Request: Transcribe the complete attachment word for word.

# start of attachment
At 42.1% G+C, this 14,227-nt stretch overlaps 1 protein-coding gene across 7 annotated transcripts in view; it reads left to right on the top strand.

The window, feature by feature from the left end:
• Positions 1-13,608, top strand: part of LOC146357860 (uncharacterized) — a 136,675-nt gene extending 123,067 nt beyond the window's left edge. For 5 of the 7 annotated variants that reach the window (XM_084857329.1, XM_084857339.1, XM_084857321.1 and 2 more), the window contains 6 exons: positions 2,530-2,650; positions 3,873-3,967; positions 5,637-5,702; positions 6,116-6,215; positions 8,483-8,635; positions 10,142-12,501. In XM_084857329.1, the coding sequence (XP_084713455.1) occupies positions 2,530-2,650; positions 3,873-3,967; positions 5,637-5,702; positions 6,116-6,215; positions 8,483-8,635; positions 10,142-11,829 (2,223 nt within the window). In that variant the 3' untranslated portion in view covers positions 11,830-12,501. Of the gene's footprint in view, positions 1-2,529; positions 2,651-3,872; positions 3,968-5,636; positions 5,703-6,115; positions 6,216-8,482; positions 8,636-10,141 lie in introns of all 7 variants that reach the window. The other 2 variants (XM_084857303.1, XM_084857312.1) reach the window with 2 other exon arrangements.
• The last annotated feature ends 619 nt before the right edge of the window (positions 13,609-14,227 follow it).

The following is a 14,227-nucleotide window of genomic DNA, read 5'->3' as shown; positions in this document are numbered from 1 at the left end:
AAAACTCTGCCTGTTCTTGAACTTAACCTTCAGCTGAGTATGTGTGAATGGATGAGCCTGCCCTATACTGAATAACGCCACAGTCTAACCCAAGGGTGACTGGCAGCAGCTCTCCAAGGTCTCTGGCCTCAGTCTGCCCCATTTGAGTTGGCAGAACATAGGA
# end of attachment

At 42.1% G+C, this 14,227-nt stretch overlaps 1 protein-coding gene across 7 annotated transcripts in view; it reads left to right on the top strand.

The window, feature by feature from the left end:
• Positions 1-13,608, top strand: part of LOC146357860 (uncharacterized) — a 136,675-nt gene extending 123,067 nt beyond the window's left edge. For 5 of the 7 annotated variants that reach the window (XM_084857329.1, XM_084857339.1, XM_084857321.1 and 2 more), the window contains 6 exons: positions 2,530-2,650; positions 3,873-3,967; positions 5,637-5,702; positions 6,116-6,215; positions 8,483-8,635; positions 10,142-12,501. In XM_084857329.1, the coding sequence (XP_084713455.1) occupies positions 2,530-2,650; positions 3,873-3,967; positions 5,637-5,702; positions 6,116-6,215; positions 8,483-8,635; positions 10,142-11,829 (2,223 nt within the window). In that variant the 3' untranslated portion in view covers positions 11,830-12,501. Of the gene's footprint in view, positions 1-2,529; positions 2,651-3,872; positions 3,968-5,636; positions 5,703-6,115; positions 6,216-8,482; positions 8,636-10,141 lie in introns of all 7 variants that reach the window. The other 2 variants (XM_084857303.1, XM_084857312.1) reach the window with 2 other exon arrangements.
• The last annotated feature ends 619 nt before the right edge of the window (positions 13,609-14,227 follow it).

The following is a 14,227-nucleotide window of genomic DNA, read 5'->3' as shown; positions in this document are numbered from 1 at the left end:
AAAACTCTGCCTGTTCTTGAACTTAACCTTCAGCTGAGTATGTGTGAATGGATGAGCCTGCCCTATACTGAATAACGCCACAGTCTAACCCAAGGGTGACTGGCAGCAGCTCTCCAAGGTCTCTGGCCTCAGTCTGCCCCATTTGAGTTGGCAGAACATAGGA